It looks like you're using an Ad Blocker.

Please white-list or disable AboveTopSecret.com in your ad-blocking tool.

Thank you.

 

Some features of ATS will be disabled while you continue to use an ad-blocker.

 

If you don't believe in morals/ethics then you must believe 'Might is right'

page: 2
5
<< 1   >>

log in

join
share:

posted on Mar, 5 2016 @ 02:30 PM
link   
a reply to: ketsuko




You can say, "I think murder is always wrong for me; see? I have a personal morality." However, when it comes to some cultures, murder is morally acceptable. And since you say that morality is subjective, you cannot judge others for whom murder is morally acceptable. At that point, your original statement becomes something more like, "I think murder is always wrong for me, but it may be morally acceptable to some."


There are a few instances where murder or the act of killing another entity can be justified... I.e self defense,war and abortion.

Where the moral disagreement comes in is where this justification is applicable to certain actions and issues.
Your already presupposing that there is a universal standard of moral excellence and justification for any action considered immoral on any basis is wrong. If I steal food because I'm starving,by your logic this petty act of crime is immoral. Why?

You bring up a good point about the many cultures and their differing views on morality. Your right,I cannot judge them as there is no consensus for what is consider moral or immoral on a global scale. Even on a societal level this isn't the case. Although I do not lack any moral principles because of it,I just choose to not judge what I consider a person's moral failings as that is not up to me or to anyone. For the record I do think murder is wrong,though I would not take it to the extreme of an absolute.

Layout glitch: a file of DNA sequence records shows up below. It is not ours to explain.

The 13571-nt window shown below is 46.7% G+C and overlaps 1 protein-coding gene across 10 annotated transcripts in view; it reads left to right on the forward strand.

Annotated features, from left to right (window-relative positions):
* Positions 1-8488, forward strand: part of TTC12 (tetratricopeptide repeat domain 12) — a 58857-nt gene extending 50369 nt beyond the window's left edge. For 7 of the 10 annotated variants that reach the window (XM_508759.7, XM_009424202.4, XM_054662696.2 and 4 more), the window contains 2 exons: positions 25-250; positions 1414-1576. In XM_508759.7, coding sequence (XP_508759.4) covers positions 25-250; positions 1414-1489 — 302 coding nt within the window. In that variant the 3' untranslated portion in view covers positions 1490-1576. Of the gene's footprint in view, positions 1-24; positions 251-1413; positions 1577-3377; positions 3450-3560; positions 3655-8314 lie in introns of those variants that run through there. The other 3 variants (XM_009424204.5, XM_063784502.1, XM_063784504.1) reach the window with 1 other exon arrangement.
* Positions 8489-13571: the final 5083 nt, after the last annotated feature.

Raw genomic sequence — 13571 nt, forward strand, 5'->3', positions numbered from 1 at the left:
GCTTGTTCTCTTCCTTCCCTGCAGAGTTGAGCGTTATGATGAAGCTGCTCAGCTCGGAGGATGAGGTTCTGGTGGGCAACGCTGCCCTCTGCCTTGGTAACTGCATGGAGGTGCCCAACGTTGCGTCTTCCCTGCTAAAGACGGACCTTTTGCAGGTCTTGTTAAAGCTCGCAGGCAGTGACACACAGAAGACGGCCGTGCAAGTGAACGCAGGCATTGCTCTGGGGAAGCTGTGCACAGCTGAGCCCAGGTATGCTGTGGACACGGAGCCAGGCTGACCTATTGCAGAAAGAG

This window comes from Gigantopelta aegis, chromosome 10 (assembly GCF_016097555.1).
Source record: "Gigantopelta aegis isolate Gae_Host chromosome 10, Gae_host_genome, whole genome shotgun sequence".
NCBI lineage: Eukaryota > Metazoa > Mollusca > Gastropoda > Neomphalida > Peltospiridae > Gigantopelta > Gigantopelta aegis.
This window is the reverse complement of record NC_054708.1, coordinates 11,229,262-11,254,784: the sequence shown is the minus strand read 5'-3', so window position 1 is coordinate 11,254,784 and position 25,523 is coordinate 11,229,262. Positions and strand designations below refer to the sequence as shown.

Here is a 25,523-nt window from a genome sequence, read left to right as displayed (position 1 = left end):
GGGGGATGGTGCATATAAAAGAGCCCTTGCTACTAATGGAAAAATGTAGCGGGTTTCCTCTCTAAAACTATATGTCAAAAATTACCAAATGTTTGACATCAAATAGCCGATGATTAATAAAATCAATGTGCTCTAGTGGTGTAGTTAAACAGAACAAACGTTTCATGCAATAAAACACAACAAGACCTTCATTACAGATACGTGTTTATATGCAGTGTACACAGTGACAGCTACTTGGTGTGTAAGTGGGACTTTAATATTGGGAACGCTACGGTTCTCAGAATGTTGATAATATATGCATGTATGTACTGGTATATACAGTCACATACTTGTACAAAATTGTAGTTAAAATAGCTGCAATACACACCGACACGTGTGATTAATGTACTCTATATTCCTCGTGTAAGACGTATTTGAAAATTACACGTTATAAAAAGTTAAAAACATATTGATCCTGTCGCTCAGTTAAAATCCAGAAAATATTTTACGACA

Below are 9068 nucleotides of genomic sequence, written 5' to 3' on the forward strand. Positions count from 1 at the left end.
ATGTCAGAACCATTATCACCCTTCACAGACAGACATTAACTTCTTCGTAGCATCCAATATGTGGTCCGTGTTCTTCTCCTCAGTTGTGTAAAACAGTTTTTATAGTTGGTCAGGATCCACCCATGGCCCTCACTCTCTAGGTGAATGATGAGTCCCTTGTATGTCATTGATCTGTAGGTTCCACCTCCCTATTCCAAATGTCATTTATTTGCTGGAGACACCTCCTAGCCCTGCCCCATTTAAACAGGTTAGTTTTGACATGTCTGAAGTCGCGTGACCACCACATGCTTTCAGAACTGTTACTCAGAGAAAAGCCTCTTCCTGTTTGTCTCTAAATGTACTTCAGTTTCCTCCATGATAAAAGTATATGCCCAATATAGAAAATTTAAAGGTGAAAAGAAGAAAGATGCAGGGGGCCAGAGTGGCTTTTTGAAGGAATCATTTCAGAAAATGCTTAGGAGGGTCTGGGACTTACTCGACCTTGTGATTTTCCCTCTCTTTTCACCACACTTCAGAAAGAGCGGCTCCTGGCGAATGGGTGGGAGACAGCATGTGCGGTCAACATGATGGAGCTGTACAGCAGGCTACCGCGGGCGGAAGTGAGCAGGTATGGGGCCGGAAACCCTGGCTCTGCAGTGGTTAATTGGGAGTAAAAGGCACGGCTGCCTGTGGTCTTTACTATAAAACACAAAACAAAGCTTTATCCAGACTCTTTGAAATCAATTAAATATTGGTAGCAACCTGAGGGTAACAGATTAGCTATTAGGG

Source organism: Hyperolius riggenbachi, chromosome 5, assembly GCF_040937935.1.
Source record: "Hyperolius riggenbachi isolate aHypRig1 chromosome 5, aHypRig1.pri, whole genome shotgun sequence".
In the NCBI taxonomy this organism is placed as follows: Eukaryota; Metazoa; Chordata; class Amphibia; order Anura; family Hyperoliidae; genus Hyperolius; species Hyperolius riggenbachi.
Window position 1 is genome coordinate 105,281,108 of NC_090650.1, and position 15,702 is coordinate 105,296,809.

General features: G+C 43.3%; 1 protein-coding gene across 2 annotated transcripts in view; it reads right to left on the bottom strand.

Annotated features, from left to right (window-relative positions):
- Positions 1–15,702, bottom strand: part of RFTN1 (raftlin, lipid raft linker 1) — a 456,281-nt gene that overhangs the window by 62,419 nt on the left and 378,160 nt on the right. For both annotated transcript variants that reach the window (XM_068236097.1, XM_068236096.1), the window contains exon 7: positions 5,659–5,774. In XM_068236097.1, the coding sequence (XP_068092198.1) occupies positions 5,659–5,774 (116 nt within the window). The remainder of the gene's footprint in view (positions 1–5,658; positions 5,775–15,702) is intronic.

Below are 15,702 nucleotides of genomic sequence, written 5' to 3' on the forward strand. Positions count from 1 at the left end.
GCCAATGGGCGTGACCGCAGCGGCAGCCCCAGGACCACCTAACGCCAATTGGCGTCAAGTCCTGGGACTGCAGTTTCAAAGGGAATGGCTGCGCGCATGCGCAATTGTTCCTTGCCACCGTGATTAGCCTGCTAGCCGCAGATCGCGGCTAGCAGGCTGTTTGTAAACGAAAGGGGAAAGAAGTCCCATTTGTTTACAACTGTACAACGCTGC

I'm not really surprised that you have a problem with moral relativism,as you yourself are Christian and you take your morality from God. That's fine,however that in and of itself is just a differing perspective on morality.




posted on Mar, 5 2016 @ 05:06 PM
link   
a reply to: NateTheAnimator

Ah, but look again. I did not demand you to adopt any particular morality. I only said you had none if you saw all as equally valid. You can lambast me for having a morality shaped by my faith, but the fact is that I do have morals because I adopt a set of principles to guide me.

My morality may be different than the morality of others. In fact, I know it is, but I am comfortable with it and use it to guide my actions.

Going back to the idea of murder ... How can you judge a murder if you don't even know if it's wrong? You won't kill someone, but if someone else wants to because they feel it's acceptable. What then? Would you stop them or simply walk on by? If you judge murder to be morally wrong, then you should do what you can to stop it, but if you feel that all morality is subjective and relative ... then you walk on by. You tacitly admit that murder is OK so long as the person doing the murdering feels it to be a good thing to do.

Is that really who you are?



posted on Mar, 5 2016 @ 05:24 PM
link   
a reply to: ketsuko




You tacitly admit that murder is OK so long as the person doing the murdering feels it to be a good thing to do.



Interrupting here.......